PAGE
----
What were Solborg’s ambitions for this project? His reply is that “with this project I hoped to contribute … new music of today. It can be naïve, poetic, abstract, fragile, complex, filled with energy and much more. As long as it holds musical presence … and says something about the frightening and beautiful world we live in.” He adds that whether or not he has accomplished these aims is for others to decide.
That, I might add, is far from straightforward. How you view these albums will depend on what you expected. This is not jazz in any conventional sense that I know (and that includes all the more extreme sub-genres) and it is certainly not easy listening. Yes, it resembles chamber music in its antecedents but without any classical rules. It is intense, challenging, off the scale (quite literally sometimes), acoustically provocative and thought provoking. At times the music is delicately gentle, ephemeral and harmonious; and at other times it is fractured, tormented and troubled.
The project is beautifully crafted with passion, love and creativity and the listener is constantly rewarded by surprise and the unexpected juxtaposition of sounds, instruments and space. The overall effect, however, is just too complex and difficult to sum up in a few words. I am sure Solborg must have thought the same which is why he has presumably written two accompanying hardback books.
My own thoughts are that this project is simply too big to describe as an album release. It is a work of art and would easily justify space in any contemporary art gallery as a “sound and visual” installation. It is quite unlike anything I have had to review before. The buying format is also quite unique. Purchasers of just the books can download the music using QR codes; whilst conventional CD purchases include the relevant book.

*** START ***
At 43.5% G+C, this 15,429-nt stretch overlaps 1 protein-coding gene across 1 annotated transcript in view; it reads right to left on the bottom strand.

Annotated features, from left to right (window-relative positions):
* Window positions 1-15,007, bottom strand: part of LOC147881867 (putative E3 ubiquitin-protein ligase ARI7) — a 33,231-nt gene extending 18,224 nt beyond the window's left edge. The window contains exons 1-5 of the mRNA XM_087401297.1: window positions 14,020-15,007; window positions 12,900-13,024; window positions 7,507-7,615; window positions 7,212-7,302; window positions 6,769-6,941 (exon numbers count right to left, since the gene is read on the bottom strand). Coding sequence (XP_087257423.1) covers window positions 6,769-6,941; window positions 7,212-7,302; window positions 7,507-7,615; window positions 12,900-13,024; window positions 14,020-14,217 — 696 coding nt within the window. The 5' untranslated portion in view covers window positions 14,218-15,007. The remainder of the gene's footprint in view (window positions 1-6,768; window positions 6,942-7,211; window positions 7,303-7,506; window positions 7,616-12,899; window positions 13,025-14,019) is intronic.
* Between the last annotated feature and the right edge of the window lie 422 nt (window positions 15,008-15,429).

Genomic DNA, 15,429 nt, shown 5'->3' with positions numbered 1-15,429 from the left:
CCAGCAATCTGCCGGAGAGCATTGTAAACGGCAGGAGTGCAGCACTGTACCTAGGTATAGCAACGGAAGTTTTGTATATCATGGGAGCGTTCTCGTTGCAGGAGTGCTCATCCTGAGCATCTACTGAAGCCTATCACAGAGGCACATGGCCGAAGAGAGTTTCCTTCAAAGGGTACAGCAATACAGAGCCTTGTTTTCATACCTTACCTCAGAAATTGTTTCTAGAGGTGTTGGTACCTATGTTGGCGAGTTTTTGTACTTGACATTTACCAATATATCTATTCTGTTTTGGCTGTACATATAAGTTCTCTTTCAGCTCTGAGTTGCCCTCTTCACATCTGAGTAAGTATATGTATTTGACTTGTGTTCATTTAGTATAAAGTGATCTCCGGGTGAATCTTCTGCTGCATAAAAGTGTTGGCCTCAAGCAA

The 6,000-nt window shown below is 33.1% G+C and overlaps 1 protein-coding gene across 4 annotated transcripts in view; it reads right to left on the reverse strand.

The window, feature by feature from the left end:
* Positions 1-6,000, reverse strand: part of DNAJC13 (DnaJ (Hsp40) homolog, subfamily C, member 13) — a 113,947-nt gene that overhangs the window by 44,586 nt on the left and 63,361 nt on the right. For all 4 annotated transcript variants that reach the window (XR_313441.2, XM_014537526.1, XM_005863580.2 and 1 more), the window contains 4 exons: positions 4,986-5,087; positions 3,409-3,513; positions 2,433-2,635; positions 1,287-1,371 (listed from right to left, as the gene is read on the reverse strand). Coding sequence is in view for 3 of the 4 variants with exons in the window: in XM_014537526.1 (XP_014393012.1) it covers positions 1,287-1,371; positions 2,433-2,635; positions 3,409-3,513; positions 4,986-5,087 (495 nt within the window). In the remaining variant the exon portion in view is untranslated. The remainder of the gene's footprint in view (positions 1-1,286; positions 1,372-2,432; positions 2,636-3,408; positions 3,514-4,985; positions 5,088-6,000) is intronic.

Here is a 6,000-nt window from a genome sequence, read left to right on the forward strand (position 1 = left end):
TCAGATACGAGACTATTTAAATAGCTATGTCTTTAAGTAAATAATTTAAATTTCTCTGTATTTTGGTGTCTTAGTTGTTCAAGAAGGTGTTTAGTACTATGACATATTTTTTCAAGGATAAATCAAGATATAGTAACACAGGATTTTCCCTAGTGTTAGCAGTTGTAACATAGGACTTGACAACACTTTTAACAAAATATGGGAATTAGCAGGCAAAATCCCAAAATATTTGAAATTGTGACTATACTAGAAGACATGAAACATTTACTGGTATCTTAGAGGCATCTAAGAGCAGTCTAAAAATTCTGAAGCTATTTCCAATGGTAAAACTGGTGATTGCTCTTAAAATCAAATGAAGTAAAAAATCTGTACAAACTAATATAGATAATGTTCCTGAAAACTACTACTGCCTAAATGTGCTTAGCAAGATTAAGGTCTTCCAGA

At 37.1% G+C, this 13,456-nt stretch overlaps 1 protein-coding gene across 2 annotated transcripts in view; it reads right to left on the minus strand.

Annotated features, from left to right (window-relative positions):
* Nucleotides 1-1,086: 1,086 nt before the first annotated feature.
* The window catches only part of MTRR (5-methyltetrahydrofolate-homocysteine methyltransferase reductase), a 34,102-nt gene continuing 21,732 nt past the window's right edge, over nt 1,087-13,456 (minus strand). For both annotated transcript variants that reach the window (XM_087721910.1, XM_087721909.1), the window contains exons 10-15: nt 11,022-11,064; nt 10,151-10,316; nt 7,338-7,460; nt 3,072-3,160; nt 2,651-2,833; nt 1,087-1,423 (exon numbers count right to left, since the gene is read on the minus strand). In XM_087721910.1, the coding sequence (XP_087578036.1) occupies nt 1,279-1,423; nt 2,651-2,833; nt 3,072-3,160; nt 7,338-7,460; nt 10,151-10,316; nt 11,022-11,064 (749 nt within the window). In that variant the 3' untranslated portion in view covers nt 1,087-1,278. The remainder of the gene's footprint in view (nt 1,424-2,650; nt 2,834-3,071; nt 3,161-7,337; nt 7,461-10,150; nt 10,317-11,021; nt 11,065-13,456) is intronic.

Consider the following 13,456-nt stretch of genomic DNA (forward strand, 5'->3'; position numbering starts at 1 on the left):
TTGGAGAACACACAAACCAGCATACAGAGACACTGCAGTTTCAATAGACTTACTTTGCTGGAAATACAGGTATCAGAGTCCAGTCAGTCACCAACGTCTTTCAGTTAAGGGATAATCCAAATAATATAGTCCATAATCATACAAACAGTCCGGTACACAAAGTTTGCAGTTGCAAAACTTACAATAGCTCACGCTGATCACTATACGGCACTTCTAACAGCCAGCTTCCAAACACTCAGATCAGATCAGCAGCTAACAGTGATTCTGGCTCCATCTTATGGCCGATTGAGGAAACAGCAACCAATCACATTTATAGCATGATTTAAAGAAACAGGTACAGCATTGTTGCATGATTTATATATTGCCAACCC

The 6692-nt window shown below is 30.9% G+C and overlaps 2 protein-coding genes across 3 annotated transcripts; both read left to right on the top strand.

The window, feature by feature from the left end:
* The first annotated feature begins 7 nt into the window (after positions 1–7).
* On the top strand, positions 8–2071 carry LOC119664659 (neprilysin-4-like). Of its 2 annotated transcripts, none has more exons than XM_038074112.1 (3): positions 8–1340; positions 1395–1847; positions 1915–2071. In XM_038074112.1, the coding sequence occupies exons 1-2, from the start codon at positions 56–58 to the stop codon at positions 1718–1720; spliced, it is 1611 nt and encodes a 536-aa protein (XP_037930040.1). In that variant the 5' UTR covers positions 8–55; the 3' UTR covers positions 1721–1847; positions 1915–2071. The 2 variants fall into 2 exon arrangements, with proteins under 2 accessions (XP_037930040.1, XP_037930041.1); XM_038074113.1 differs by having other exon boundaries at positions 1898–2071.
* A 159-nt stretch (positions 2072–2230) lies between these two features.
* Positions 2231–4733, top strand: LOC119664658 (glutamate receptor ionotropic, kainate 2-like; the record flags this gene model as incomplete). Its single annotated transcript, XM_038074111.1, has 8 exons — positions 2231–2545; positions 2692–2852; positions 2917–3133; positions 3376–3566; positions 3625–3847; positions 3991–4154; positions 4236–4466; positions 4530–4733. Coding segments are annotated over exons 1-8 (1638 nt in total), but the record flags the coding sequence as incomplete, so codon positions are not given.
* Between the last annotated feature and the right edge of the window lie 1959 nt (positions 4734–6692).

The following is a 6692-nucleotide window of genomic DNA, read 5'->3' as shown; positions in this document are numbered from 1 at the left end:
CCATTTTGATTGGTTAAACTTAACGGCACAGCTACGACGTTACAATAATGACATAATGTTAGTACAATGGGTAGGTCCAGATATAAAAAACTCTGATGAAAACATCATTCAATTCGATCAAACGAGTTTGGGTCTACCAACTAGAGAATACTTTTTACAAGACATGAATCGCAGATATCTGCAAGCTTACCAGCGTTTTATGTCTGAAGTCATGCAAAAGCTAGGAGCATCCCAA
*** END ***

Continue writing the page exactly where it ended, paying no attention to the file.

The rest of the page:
Ears #5; Ears #7; Conversation #1; Conversation #2, Nattesang; Gentle; Ears #2; Filmprimadonna; Conversation #4; Gentle 2; Leaps; Pitchfork; Prepared #1; Prepared #2; Redondo; Tokyo; Slides; Resonans #2; Minor Garden (64.32)
Solborg (g). The Village Copenhagen, Denmark 2018 and 2019 except Tokyo and Minor Garden recorded in Maras, Sweden, January 2018.
CD: Tungemal I ILK 308 (includes book I)
Book: Tungemal I ISBN 9788797240502 (includes digital music download)
CD1: Tongue, Totentanz II; Small Story; Rock On!; Nomen; Open Mike; Cinematic; Filmprimadonna II; Otra Boca (42.05)
CD2: Drones; Distorted; Bari Groove; Noodles #2; Roots #2; Roots #3; Shorts# 4; The Spaces #1; The Spaces #4; The Spaces #5; Totenanz Revisited … And Young (40.51)
Solberg (g); Simon Toldham (p); Lars Greve (cl, s); Francesco Bigoni (ts, cl). Recording dates as above.
CD: Tungemal II ILK309 (includes book II)
Book: Tungemal II ISBN 9788797240519 (includes digital music download)